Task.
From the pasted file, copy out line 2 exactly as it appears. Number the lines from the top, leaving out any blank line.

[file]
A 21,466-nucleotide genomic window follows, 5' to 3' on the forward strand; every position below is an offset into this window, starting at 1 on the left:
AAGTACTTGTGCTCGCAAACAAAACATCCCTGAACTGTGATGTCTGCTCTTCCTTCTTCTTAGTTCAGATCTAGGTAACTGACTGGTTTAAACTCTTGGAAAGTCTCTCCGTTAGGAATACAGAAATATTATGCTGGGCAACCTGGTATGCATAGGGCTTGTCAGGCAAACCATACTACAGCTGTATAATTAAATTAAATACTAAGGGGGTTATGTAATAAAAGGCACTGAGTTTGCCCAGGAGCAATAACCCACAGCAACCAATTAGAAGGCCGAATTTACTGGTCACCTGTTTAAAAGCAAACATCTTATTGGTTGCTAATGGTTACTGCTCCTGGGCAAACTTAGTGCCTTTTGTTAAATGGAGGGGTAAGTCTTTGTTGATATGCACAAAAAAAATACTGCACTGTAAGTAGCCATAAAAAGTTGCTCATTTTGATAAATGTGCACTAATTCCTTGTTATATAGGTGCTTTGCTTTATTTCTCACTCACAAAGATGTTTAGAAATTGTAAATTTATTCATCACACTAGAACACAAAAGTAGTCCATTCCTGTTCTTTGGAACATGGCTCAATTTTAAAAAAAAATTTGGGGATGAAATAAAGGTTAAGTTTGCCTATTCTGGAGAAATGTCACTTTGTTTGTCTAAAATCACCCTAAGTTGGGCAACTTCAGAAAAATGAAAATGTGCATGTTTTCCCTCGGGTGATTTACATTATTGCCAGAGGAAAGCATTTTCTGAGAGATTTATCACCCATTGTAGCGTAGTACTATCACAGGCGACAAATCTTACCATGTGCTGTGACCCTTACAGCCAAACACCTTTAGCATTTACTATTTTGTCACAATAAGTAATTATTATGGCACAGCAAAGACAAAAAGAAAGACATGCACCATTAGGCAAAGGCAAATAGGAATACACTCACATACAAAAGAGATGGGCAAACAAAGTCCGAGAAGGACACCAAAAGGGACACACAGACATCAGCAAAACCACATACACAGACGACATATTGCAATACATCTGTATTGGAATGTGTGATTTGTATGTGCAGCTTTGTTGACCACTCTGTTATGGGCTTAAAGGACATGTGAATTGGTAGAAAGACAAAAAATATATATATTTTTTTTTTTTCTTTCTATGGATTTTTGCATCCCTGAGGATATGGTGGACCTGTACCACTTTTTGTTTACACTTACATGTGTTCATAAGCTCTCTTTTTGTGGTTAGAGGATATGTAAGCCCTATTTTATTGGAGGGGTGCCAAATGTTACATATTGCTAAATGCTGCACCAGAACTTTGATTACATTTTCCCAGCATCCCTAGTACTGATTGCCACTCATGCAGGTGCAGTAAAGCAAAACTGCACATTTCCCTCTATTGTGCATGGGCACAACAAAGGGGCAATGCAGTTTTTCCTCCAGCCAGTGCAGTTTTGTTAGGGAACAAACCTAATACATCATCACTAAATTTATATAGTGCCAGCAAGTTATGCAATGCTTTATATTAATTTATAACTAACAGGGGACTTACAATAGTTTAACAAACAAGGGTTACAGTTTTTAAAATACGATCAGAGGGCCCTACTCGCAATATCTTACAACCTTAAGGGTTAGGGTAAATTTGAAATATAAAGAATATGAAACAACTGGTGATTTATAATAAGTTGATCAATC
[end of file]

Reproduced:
AAGTACTTGTGCTCGCAAACAAAACATCCCTGAACTGTGATGTCTGCTCTTCCTTCTTCTTAGTTCAGATCTAGGTAACTGACTGGTTTAAACTCTTGGAAAGTCTCTCCGTTAGGAATACAGAAATATTATGCTGGGCAACCTGGTATGCATAGGGCTTGTCAGGCAAACCATACTACAGCTGTATAATTAAATTAAATACTAAGGGGGTTATGTAATAAAAGGCACTGAGTTTGCCCAGGAGCAATAACCCACAGCAACCAATTAGAAGGCCGAATTTACTGGTCACCTGTTTAAAAGCAAACATCTTATTGGTTGCTAATGGTTACTGCTCCTGGGCAAACTTAGTGCCTTTTGTTAAATGGAGGGGTAAGTCTTTGTTGATATGCACAAAAAAAATACTGCACTGTAAGTAGCCATAAAAAGTTGCTCATTTTGATAAATGTGCACTAATTCCTTGTTATATAGGTGCTTTGCTTTATTTCTCACTCACAAAGATGTTTAGAAATTGTAAATTTATTCATCACACTAGAACACAAAAGTAGTCCATTCCTGTTCTTTGGAACATGGCTCAATTTTAAAAAAAAATTTGGGGATGAAATAAAGGTTAAGTTTGCCTATTCTGGAGAAATGTCACTTTGTTTGTCTAAAATCACCCTAAGTTGGGCAACTTCAGAAAAATGAAAATGTGCATGTTTTCCCTCGGGTGATTTACATTATTGCCAGAGGAAAGCATTTTCTGAGAGATTTATCACCCATTGTAGCGTAGTACTATCACAGGCGACAAATCTTACCATGTGCTGTGACCCTTACAGCCAAACACCTTTAGCATTTACTATTTTGTCACAATAAGTAATTATTATGGCACAGCAAAGACAAAAAGAAAGACATGCACCATTAGGCAAAGGCAAATAGGAATACACTCACATACAAAAGAGATGGGCAAACAAAGTCCGAGAAGGACACCAAAAGGGACACACAGACATCAGCAAAACCACATACACAGACGACATATTGCAATACATCTGTATTGGAATGTGTGATTTGTATGTGCAGCTTTGTTGACCACTCTGTTATGGGCTTAAAGGACATGTGAATTGGTAGAAAGACAAAAAATATATATATTTTTTTTTTTTCTTTCTATGGATTTTTGCATCCCTGAGGATATGGTGGACCTGTACCACTTTTTGTTTACACTTACATGTGTTCATAAGCTCTCTTTTTGTGGTTAGAGGATATGTAAGCCCTATTTTATTGGAGGGGTGCCAAATGTTACATATTGCTAAATGCTGCACCAGAACTTTGATTACATTTTCCCAGCATCCCTAGTACTGATTGCCACTCATGCAGGTGCAGTAAAGCAAAACTGCACATTTCCCTCTATTGTGCATGGGCACAACAAAGGGGCAATGCAGTTTTTCCTCCAGCCAGTGCAGTTTTGTTAGGGAACAAACCTAATACATCATCACTAAATTTATATAGTGCCAGCAAGTTATGCAATGCTTTATATTAATTTATAACTAACAGGGGACTTACAATAGTTTAACAAACAAGGGTTACAGTTTTTAAAATACGATCAGAGGGCCCTACTCGCAATATCTTACAACCTTAAGGGTTAGGGTAAATTTGAAATATAAAGAATATGAAACAACTGGTGATTTATAATAAGTTGATCAATC